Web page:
John Steinbeck put a house on a pickup, left the wife behind in their Long Island home and traveled the nation for several months. This is his tale of that experience. I found many quotables here, and I guess one should expect that when the traveler?s name is Steinbeck. In a book of ...

    I first read this book in high school, and it's what made me fall in love with travelogues. In 1960, John Steinbeck drove a small camper around the United States with his dog, Charley. He wrote that he wanted to get to know his country again, to learn more about this "new America." ...

    In 1960, when John Steinbeck was 58 years old, ill with the heart disease which was to kill him eight years later and rather discontented with life, he decided to embark on a road trip around the United States in a fitted-out pick-up truck, accompanied by his standard French poodle, ...

    My father bought me this book when I was probably about eight years old, and I read it quickly and fell in love with it. One day (now that I've thought of it, probably sooner than later) I'll reread it, but for now I'm content believing I would still find it a good read. ...

    Goddamn it! I've driven coast to coast across the U.S. fives times already and yet, thanks to Travels with Charley I'm ready to go again! During the mid-century period, discovering America and/or oneself through the medium of the road-trip came into vogue. While other prominent auth...

    Six years before he died, John Steinbeck (1902-1968) had a lonesome trip aboard a camper named Rocinante (after Don Quixote?s horse) around the USA. He said that he would like to see this country on a personal level before he died as he made a good living writing about it. Considerin...

    A nice way to travel 1960s America again is to hop into a camper truck with John Steinbeck and his dog, Charley. Plagued by a chronic disease and probably feeling like it was now or never, Mr. Steinbeck hit the road from his home in Sag Harbor and traveled across the states and back ag...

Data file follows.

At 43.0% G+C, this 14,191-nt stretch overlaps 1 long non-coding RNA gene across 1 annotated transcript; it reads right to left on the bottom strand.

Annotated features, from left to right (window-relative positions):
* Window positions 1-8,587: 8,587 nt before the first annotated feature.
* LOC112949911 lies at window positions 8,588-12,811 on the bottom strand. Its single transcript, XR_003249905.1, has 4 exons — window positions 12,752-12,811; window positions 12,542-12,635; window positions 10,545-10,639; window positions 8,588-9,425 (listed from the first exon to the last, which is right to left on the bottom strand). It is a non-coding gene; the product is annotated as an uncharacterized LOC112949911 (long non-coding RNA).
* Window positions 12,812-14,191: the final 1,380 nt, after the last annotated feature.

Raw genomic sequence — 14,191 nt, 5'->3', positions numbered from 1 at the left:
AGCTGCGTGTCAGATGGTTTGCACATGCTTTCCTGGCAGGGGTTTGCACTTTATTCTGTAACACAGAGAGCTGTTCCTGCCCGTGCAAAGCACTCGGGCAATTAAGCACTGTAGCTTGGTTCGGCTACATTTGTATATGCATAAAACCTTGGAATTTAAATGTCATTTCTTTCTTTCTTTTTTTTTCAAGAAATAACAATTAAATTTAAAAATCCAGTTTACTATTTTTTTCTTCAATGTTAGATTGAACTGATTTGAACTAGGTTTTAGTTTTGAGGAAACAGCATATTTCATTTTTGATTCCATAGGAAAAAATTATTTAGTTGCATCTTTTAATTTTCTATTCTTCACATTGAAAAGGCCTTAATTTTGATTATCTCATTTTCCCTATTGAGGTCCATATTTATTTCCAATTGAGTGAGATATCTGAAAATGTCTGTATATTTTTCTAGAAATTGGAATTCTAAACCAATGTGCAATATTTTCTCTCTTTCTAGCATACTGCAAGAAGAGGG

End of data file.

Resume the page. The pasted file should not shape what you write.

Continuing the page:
I hadn't expected to enjoy this book as much as I did. It was my first travelogue, and I only read it because, a) I was bored and b)I figured I couldn't go wrong with Steinbeck - a writer I already enjoyed reading (still do). But I have a wicked streak of wanderlust in me, too, and ...

    I read the Steinbeck trifecta in junior high and highschool - The Red Pony, Of Mice and Men, and The Grapes of Wrath. Since that time, graduating 20 years ago, I have not read Steinbeck again. I bought this book to read on a train trip I had planned in California, since I knew that Ste...

    My dip into the fiction of John Steinbeck turned into a journey, with East of Eden, Cannery Row, Tortilla Flat, The Winter of Our Discontent, The Grapes of Wrath and Sweet Thursday. It seemed appropriate to end my tour on Travels with Charley, the author's memoir of a circuitous road t...

    I have a feeling that if I had read Travels with Charley back in high school instead of The Grapes of Wrath or even Of Mice and Men, I would have actually liked Steinbeck rather than merely appreciated him. Part of my Steinbeck indifference was obviously influenced by my teenage att...

    Eight years before a lifelong smoking habit finally killed his heart, John Steinbeck embarked on one last road trip across the United States. Steinbeck desired to see the country he described all his life with his own eyes - "to look again, rediscover this monster land", become reacqua...